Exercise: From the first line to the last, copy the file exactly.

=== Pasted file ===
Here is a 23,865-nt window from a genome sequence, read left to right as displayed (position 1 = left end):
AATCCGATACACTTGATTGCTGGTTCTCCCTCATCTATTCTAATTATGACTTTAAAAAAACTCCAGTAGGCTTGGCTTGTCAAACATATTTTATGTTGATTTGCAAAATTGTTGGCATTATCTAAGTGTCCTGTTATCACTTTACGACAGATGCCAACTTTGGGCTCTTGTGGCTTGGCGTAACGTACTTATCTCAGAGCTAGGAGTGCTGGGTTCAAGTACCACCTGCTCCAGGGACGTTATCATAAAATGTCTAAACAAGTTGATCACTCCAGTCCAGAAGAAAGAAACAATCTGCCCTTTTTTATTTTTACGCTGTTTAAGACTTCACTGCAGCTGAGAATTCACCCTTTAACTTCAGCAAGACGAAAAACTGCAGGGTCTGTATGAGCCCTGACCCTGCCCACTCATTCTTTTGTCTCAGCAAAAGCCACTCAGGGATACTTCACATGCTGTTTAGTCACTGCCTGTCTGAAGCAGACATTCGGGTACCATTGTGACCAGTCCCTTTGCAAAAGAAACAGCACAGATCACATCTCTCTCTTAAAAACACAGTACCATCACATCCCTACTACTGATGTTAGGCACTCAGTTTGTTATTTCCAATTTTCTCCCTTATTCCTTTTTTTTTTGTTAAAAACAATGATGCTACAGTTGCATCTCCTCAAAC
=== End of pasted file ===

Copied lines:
Here is a 23,865-nt window from a genome sequence, read left to right as displayed (position 1 = left end):
AATCCGATACACTTGATTGCTGGTTCTCCCTCATCTATTCTAATTATGACTTTAAAAAAACTCCAGTAGGCTTGGCTTGTCAAACATATTTTATGTTGATTTGCAAAATTGTTGGCATTATCTAAGTGTCCTGTTATCACTTTACGACAGATGCCAACTTTGGGCTCTTGTGGCTTGGCGTAACGTACTTATCTCAGAGCTAGGAGTGCTGGGTTCAAGTACCACCTGCTCCAGGGACGTTATCATAAAATGTCTAAACAAGTTGATCACTCCAGTCCAGAAGAAAGAAACAATCTGCCCTTTTTTATTTTTACGCTGTTTAAGACTTCACTGCAGCTGAGAATTCACCCTTTAACTTCAGCAAGACGAAAAACTGCAGGGTCTGTATGAGCCCTGACCCTGCCCACTCATTCTTTTGTCTCAGCAAAAGCCACTCAGGGATACTTCACATGCTGTTTAGTCACTGCCTGTCTGAAGCAGACATTCGGGTACCATTGTGACCAGTCCCTTTGCAAAAGAAACAGCACAGATCACATCTCTCTCTTAAAAACACAGTACCATCACATCCCTACTACTGATGTTAGGCACTCAGTTTGTTATTTCCAATTTTCTCCCTTATTCCTTTTTTTTTTGTTAAAAACAATGATGCTACAGTTGCATCTCCTCAAAC